The functions described in this and related pages (fgetc(2), fprintf(2),
fscanf(2), and tmpfile(2)) implement the ANSI C buffered I/O package
A file with associated buffering is called a stream and is declared
to be a pointer to a defined type FILE. Fopen(2) creates certain
descriptive data for a stream and returns a pointer to designate
the stream in all further transactions. There are three normally
open streams with constant pointers declared in the include
file and associated with the standard open files:|
stdin standard input file
stdoutstandard output file
stderrstandard error file
A constant pointer NULL designates no stream at all.
Fopen opens the file named by filename and associates a stream
with it. Fopen returns a pointer to be used to identify the stream
in subsequent operations, or NULL if the open fails. Mode is a
character string having one of the following values:
"r" open for reading
"w" truncate to zero length or create for writing
"a" append; open or create for writing at end of file
"r+" open for update (reading and writing)
"w+" truncate to zero length or create for update
"a+" append; open or create for update at end of file
In addition, each of the above strings can have a b somewhere
after the first character, meaning `binary file', but this implementation
makes no distinction between binary and text files.
Fclose causes the stream pointed to by f to be flushed (see below)
and does a close (see open(2)) on the associated file. It frees
any automatically allocated buffer. Fclose is called automatically
on exits(2) for all open streams.
Freopen is like open except that it reuses stream pointer f. Freopen
first attempts to close any file associated with f; it ignores
any errors in that close.
Fdopen associates a stream with an open Plan 9 file descriptor.
Fileno returns the number of the Plan 9 file descriptor associated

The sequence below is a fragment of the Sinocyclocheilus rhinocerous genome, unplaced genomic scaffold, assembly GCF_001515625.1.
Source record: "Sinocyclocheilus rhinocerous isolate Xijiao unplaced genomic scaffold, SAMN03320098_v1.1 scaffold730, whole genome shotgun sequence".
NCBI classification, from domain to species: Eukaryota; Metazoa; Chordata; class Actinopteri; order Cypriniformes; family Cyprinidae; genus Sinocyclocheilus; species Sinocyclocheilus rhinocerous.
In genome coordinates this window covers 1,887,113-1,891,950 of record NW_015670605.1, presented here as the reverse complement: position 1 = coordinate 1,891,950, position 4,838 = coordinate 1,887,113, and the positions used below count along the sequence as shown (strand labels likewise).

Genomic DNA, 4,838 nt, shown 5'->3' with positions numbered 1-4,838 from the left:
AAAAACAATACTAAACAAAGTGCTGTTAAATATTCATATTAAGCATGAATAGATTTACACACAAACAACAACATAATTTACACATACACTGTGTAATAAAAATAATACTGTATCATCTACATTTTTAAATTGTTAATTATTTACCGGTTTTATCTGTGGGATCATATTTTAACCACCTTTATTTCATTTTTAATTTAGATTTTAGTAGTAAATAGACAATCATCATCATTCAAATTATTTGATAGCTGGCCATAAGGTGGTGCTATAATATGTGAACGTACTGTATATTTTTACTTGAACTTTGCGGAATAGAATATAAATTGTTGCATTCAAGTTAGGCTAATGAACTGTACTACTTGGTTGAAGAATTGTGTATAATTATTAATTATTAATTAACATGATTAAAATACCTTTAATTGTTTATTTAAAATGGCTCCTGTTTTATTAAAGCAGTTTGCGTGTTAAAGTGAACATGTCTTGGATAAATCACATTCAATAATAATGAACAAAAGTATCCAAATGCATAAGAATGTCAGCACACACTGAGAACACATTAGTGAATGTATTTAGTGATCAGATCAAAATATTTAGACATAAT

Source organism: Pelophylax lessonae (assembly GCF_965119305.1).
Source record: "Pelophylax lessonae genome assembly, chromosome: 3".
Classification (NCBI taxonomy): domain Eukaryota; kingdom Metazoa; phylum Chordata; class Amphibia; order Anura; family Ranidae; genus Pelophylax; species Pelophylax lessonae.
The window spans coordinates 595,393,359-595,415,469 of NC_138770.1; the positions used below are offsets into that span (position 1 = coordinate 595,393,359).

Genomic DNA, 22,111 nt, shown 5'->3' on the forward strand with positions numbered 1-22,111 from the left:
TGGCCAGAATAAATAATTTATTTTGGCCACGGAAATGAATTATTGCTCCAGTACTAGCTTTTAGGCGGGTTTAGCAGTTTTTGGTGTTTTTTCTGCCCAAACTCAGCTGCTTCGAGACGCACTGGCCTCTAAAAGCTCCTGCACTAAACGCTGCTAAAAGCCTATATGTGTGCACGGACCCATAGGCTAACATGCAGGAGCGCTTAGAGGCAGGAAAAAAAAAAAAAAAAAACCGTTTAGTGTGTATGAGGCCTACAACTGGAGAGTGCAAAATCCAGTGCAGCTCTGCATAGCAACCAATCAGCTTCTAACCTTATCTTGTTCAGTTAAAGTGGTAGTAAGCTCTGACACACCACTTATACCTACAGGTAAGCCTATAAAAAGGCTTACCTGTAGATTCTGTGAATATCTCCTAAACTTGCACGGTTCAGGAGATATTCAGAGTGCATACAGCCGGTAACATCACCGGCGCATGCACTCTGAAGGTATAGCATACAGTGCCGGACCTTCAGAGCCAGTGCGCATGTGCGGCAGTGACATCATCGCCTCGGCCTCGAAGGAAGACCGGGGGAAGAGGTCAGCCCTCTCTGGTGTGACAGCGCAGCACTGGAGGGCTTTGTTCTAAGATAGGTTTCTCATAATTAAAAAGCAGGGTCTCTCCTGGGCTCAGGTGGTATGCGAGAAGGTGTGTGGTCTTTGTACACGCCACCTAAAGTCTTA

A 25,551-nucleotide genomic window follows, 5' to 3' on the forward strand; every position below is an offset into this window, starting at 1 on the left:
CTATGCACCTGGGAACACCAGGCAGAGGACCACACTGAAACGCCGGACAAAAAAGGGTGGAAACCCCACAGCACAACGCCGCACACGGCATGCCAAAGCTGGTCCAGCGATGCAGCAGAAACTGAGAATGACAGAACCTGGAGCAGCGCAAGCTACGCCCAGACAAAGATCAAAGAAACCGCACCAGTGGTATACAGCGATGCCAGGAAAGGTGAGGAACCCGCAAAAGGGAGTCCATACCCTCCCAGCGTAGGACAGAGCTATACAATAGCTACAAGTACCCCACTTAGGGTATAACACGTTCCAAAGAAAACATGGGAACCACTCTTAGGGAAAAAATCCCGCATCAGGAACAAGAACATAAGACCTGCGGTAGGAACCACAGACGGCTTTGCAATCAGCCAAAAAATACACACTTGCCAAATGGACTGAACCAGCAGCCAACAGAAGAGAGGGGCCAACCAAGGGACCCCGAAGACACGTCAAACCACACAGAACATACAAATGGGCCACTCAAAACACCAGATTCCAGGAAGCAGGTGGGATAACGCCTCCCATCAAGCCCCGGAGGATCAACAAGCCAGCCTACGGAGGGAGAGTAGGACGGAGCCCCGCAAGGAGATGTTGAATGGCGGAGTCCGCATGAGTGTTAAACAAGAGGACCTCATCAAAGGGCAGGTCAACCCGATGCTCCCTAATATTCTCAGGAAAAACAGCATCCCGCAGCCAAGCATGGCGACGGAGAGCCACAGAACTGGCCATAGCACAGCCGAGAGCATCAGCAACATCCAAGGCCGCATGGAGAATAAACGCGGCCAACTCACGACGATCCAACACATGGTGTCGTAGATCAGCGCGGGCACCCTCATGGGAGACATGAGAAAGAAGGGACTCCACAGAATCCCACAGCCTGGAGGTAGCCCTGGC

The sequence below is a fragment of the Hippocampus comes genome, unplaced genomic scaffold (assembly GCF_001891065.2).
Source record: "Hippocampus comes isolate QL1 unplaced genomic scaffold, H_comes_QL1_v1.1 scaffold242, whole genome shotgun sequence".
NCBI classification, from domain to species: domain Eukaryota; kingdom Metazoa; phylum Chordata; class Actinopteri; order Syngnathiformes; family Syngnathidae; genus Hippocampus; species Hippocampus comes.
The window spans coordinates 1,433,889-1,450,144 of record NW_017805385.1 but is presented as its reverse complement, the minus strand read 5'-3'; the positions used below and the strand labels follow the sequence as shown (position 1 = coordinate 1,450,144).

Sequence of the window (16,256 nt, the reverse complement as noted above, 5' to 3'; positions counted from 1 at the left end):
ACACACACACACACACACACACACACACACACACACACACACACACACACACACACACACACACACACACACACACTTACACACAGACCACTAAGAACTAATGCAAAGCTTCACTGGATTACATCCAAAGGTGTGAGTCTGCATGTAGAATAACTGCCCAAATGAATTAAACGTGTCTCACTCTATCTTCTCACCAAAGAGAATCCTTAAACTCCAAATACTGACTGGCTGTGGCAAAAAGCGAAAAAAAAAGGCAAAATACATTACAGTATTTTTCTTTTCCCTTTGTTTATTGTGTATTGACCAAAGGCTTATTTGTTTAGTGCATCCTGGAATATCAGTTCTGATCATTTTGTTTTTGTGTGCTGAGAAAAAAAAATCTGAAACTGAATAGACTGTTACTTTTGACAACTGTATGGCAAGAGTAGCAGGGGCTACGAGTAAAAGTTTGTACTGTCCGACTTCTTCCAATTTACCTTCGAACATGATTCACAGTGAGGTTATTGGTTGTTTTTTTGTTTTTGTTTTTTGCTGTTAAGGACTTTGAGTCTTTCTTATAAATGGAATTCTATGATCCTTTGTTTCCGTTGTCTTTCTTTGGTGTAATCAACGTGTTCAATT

with the stream.
Sopenr associates a read–only stream with a null–terminated string.
Sopenw opens a stream for writing. No file descriptor is associated
with the stream; instead, all output is written to the stream
Sclose closes a stream opened with sopenr or sopenw. It returns
a pointer to the 0 terminated buffer associated with the stream.
By default, output to a stream is fully buffered: it is accumulated
in a buffer until the buffer is full, and then write (see read(2))
is used to write the buffer. An exception is standard error, which
is line buffered: output is accumulated in a buffer until a newline
is written. Input is also fully buffered by default; this means
that read(2) is used to fill a buffer as much as it can, and then
characters are taken from that buffer until it empties. Setvbuf
changes the buffering method for file f according to type: either
_IOFBF for fully buffered, _IOLBF for line buffered, or _IONBF
for unbuffered (each character causes a read or write). If buf
supplied, it is used as the buffer and size should be its size;
If buf is zero, a buffer of the given size is allocated (except
for the unbuffered case) using malloc(2).
Setbuf is an older method for changing buffering. If buf is supplied,
it changes to fully buffered with the given buffer, which should
be of size BUFSIZ (defined in stdio.h). If buf is zero, the buffering
method changes to unbuffered.
Fflush flushes the buffer of output stream f, delivering any unwritten
buffered data to the host file.
There is a file position indicator associated with each stream.
It starts out pointing at the first character (unless the file
is opened with append mode, in which case the indicator is always
ignored). The file position indicator is maintained by the reading
and writing functions described in fgetc(2).
Fgetpos stores the current value of the file position indicator
for stream f in the object pointed to by pos. It returns zero
on success, nonzero otherwise. Ftell returns the current value
of the file position indicator. The file position indicator is
to be used only as an argument to fseek.
Fsetpos sets the file position indicator for stream f to the value
of the object pointed to by pos, which shall be a value returned
by an earlier call to fgetpos on the same stream. It returns zero
on success, nonzero otherwise. Fseek obtains a new position, measured
in characters from the beginning of the file, by adding
offset to the position specified by whence: the beginning of the
file if whence is SEEK_SET; the current value of the file position
indicator for SEEK_CUR; and the end–of–file for SEEK_END. Rewind
sets the file position indicator to the beginning of the file.
An integer constant EOF is returned upon end of file or error
by integer–valued functions that deal with streams. Feof returns
non–zero if and only if f is at its end of file.
Ferror returns non–zero if and only if f is in the error state.
It can get into the error state if a system call failed on the
associated file or a memory allocation failed. Clearerr takes
a stream out of the error state.